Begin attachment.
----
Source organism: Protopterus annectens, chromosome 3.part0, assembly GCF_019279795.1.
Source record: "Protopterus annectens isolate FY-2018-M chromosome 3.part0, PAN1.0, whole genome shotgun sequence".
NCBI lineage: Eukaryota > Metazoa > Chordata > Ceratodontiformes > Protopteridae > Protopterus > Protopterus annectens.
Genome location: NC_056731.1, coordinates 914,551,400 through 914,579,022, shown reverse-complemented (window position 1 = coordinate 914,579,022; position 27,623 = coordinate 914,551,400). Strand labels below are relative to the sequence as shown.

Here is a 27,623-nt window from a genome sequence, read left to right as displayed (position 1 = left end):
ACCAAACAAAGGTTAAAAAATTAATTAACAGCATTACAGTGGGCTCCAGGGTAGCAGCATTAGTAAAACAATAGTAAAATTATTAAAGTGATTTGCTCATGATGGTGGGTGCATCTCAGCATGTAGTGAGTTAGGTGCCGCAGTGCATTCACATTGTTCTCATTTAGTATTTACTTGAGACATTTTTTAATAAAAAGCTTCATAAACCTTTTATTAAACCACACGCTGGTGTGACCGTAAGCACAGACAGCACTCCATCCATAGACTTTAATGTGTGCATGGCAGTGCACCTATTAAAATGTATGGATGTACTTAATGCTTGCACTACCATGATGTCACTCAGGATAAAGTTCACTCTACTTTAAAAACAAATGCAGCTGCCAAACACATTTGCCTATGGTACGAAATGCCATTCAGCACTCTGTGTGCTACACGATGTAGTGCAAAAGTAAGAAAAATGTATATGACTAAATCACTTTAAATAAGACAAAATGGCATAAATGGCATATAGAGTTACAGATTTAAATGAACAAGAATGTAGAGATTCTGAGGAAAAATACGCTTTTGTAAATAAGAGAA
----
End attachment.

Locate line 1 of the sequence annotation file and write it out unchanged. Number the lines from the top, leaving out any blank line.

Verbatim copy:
Source organism: Protopterus annectens, chromosome 3.part0, assembly GCF_019279795.1.